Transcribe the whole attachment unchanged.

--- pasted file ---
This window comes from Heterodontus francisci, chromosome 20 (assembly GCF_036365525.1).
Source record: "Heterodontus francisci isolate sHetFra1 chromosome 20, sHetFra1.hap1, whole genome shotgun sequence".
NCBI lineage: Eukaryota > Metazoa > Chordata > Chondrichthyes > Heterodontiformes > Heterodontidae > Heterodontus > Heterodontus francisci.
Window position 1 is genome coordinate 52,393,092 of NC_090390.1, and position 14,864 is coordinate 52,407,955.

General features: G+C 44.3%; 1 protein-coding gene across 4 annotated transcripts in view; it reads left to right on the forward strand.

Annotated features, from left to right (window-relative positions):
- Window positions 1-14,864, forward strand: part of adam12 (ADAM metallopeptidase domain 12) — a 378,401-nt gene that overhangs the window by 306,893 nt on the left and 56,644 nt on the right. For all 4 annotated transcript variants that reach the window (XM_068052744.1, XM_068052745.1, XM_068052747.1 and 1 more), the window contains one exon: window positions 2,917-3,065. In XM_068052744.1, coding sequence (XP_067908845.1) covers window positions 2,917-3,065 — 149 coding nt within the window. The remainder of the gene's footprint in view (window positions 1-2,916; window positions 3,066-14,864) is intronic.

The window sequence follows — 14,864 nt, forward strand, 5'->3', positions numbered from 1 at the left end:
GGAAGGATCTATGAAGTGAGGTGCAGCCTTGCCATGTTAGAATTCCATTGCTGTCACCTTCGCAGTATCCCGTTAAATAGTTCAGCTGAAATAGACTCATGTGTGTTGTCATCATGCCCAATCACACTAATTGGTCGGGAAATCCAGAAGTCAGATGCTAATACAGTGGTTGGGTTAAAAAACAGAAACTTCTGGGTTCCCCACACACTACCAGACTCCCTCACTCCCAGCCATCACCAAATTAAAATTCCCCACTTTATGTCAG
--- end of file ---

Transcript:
This window comes from Heterodontus francisci, chromosome 20 (assembly GCF_036365525.1).
Source record: "Heterodontus francisci isolate sHetFra1 chromosome 20, sHetFra1.hap1, whole genome shotgun sequence".
NCBI lineage: Eukaryota > Metazoa > Chordata > Chondrichthyes > Heterodontiformes > Heterodontidae > Heterodontus > Heterodontus francisci.
Window position 1 is genome coordinate 52,393,092 of NC_090390.1, and position 14,864 is coordinate 52,407,955.

General features: G+C 44.3%; 1 protein-coding gene across 4 annotated transcripts in view; it reads left to right on the forward strand.

Annotated features, from left to right (window-relative positions):
- Window positions 1-14,864, forward strand: part of adam12 (ADAM metallopeptidase domain 12) — a 378,401-nt gene that overhangs the window by 306,893 nt on the left and 56,644 nt on the right. For all 4 annotated transcript variants that reach the window (XM_068052744.1, XM_068052745.1, XM_068052747.1 and 1 more), the window contains one exon: window positions 2,917-3,065. In XM_068052744.1, coding sequence (XP_067908845.1) covers window positions 2,917-3,065 — 149 coding nt within the window. The remainder of the gene's footprint in view (window positions 1-2,916; window positions 3,066-14,864) is intronic.

The window sequence follows — 14,864 nt, forward strand, 5'->3', positions numbered from 1 at the left end:
GGAAGGATCTATGAAGTGAGGTGCAGCCTTGCCATGTTAGAATTCCATTGCTGTCACCTTCGCAGTATCCCGTTAAATAGTTCAGCTGAAATAGACTCATGTGTGTTGTCATCATGCCCAATCACACTAATTGGTCGGGAAATCCAGAAGTCAGATGCTAATACAGTGGTTGGGTTAAAAAACAGAAACTTCTGGGTTCCCCACACACTACCAGACTCCCTCACTCCCAGCCATCACCAAATTAAAATTCCCCACTTTATGTCAG